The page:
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  9. Perceiving Subjectivity in Bodily Movement: The Case of Dancers. [REVIEW]Dorothée Legrand & Susanne Ravn - 2009 - Phenomenology and the Cognitive Sciences 8 (3):389-408.
    This paper is about one of the puzzles of bodily self-consciousness: can an experience be both and at the same time an experience of one′s physicality and of one′s subjectivity ? We will answer this question positively by determining a form of experience where the body′s physicality is experienced in a non-reifying manner. We will consider a form of experience of oneself as bodily which is different from both “prenoetic embodiment” and “pre-reflective bodily consciousness” and rather corresponds to a form (...)
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  10.  8
    Clinical Response to Bodily Symptoms in Psychopathology.Line Ryberg Ingerslev & Dorothée Legrand - 2017 - Philosophy, Psychiatry, and Psychology 24 (1):53-67.
    In what sense can bodily manifestations in psychopathology be conceived of as modes of speaking? In which ways can a patient be listened to and responded to? In this paper, we consider these questions in the framework both of phenomenology and psychoanalysis. On the one hand, a phenomenological approach helps considering the body as expressive, but, we argue, more refinement is needed, and in particular, expression ought to be differentiated from communication, in the aim of better capturing the phenomenon of (...)
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  11.  25
    Close to Me: Multisensory Space Representations for Action and Pre-Reflexive Consciousness of Oneself-in-the-World.Dorothée Legrand, Claudio Brozzoli, Yves Rossetti & Alessandro Farnè - 2007 - Consciousness and Cognition 16 (3):687-699.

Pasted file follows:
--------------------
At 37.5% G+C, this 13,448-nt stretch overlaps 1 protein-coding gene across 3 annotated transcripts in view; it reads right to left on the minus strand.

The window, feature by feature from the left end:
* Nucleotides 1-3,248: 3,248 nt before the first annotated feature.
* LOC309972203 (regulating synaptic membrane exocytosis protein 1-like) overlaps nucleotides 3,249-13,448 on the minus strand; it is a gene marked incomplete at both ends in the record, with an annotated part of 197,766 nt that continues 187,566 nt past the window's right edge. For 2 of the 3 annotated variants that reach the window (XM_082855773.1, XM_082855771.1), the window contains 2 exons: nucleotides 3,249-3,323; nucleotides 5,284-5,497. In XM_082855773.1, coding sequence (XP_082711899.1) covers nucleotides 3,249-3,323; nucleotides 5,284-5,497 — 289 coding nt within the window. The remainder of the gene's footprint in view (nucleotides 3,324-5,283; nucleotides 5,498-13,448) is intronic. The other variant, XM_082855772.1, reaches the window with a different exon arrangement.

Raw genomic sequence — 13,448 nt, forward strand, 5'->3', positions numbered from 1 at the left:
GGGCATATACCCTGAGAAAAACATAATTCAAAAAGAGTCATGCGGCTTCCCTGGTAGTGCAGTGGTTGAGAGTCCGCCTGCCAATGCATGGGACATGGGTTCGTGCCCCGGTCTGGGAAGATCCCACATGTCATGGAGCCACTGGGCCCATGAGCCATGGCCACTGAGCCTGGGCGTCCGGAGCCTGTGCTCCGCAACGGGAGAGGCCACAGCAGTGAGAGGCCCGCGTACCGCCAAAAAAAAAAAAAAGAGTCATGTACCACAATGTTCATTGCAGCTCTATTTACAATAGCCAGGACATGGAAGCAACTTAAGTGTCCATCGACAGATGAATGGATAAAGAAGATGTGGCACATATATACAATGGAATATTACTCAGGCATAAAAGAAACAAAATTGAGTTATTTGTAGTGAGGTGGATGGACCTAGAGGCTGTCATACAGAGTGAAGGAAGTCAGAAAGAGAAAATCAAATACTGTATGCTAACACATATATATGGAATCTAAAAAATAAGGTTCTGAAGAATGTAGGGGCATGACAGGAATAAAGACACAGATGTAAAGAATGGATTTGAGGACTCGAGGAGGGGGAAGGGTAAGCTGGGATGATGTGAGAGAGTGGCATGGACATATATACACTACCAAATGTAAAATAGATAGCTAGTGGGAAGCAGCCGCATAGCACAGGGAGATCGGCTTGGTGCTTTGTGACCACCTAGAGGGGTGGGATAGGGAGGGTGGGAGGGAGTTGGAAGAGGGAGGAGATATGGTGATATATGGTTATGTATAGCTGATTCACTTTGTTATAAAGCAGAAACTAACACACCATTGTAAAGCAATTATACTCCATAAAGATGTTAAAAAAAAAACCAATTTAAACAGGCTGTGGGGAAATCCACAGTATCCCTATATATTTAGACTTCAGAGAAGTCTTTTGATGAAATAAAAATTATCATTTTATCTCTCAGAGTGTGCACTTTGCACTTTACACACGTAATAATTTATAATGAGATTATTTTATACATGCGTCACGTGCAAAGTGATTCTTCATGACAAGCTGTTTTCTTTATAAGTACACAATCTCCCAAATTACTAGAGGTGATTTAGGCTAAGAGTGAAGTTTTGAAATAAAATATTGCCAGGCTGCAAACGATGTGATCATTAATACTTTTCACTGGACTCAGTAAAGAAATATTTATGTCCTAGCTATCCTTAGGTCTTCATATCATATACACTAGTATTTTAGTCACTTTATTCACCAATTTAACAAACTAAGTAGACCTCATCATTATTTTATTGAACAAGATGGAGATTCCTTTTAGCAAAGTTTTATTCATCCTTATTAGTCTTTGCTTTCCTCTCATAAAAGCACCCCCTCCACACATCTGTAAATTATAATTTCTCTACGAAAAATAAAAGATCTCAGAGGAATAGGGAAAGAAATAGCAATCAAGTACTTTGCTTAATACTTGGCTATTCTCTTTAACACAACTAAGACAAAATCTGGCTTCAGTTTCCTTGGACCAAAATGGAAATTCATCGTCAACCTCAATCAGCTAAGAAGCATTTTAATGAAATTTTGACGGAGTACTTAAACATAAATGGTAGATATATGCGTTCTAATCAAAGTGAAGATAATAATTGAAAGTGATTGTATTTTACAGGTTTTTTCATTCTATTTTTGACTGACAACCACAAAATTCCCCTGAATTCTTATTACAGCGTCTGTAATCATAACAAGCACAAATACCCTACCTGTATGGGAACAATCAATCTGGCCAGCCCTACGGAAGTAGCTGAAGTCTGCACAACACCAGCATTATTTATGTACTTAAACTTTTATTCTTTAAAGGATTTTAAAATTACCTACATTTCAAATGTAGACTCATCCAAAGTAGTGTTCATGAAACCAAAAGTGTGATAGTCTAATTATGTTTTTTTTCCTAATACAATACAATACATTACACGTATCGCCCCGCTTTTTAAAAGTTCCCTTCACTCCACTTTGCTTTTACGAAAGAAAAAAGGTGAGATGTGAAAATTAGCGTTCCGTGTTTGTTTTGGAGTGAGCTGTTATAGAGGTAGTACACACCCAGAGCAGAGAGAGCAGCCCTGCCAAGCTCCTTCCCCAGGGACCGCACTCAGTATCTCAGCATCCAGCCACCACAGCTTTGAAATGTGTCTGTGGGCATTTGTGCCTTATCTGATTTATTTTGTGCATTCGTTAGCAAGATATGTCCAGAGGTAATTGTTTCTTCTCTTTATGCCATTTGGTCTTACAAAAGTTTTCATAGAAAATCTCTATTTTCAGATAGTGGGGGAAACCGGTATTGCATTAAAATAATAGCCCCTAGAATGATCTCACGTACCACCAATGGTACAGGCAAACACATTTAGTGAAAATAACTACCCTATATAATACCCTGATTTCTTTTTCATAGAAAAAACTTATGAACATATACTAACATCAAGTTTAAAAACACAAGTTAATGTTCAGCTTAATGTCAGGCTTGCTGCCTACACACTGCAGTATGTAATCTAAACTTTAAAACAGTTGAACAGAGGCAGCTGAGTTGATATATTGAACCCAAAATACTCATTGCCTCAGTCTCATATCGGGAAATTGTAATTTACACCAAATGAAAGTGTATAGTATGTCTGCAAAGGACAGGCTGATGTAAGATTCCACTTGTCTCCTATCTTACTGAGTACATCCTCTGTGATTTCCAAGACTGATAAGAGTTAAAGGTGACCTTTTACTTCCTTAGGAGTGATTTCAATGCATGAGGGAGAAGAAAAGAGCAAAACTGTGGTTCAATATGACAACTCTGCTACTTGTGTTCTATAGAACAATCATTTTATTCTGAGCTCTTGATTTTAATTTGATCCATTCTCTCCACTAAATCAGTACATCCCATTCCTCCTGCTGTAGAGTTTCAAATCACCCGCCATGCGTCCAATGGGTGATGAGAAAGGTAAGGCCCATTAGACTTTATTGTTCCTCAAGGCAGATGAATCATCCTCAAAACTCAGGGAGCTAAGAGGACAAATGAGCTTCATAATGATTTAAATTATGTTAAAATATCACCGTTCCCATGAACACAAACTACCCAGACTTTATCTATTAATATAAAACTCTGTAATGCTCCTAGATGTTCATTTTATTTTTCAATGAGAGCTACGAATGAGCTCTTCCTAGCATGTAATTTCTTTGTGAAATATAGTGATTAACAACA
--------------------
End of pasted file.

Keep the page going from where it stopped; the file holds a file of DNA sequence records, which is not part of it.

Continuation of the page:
Philosophical considerations as well as several recent studies from neurophysiology, neuropsychology, and psychophysics converged in showing that the peripersonal space is structured in a body-centred manner and represented through integrated sensory inputs. Multisensory representations may deserve the function of coding peripersonal space for avoiding or interacting with objects. Neuropsychological evidence is reviewed for dynamic interactions between space representations and action execution, as revealed by the behavioural effects that the use of a tool, as a physical extension of the reachable space, (...)
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  12.  54
    Phenomenological Dimensions of Bodily Self–Consciousness.Dorothée Legrand - 2011 - In Shaun Gallagher (ed.), The Oxford Handbook of the Self. Oxford University Press. pp. 204--227.
    This article examines the multi-dimensions of bodily self-consciousness. It explains the distinction between the self-as-subject and the self-as-object and argues that each act of consciousness is adequately characterized by two modes of givenness. These are the intentional mode of givenness by which the subject is conscious of intentional objects and the subjective mode by which the subject is conscious of intentional objects as experienced by him. It clarifies the relationship of these modes of givenness to the transitivity and non-transitivity of (...)
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  13. The Open Body.Dorothée Legrand & Joel Krueger - 2009 - In Antonella Carassa, Francesca Morganti & Guiseppa Riva (eds.), Enacting Intersubjectivity: Paving the Way for a Dialogue Between Cognitive Science, Social Cognition, and Neuroscience. Universita Della Svizzera Italiana. pp. 109-128.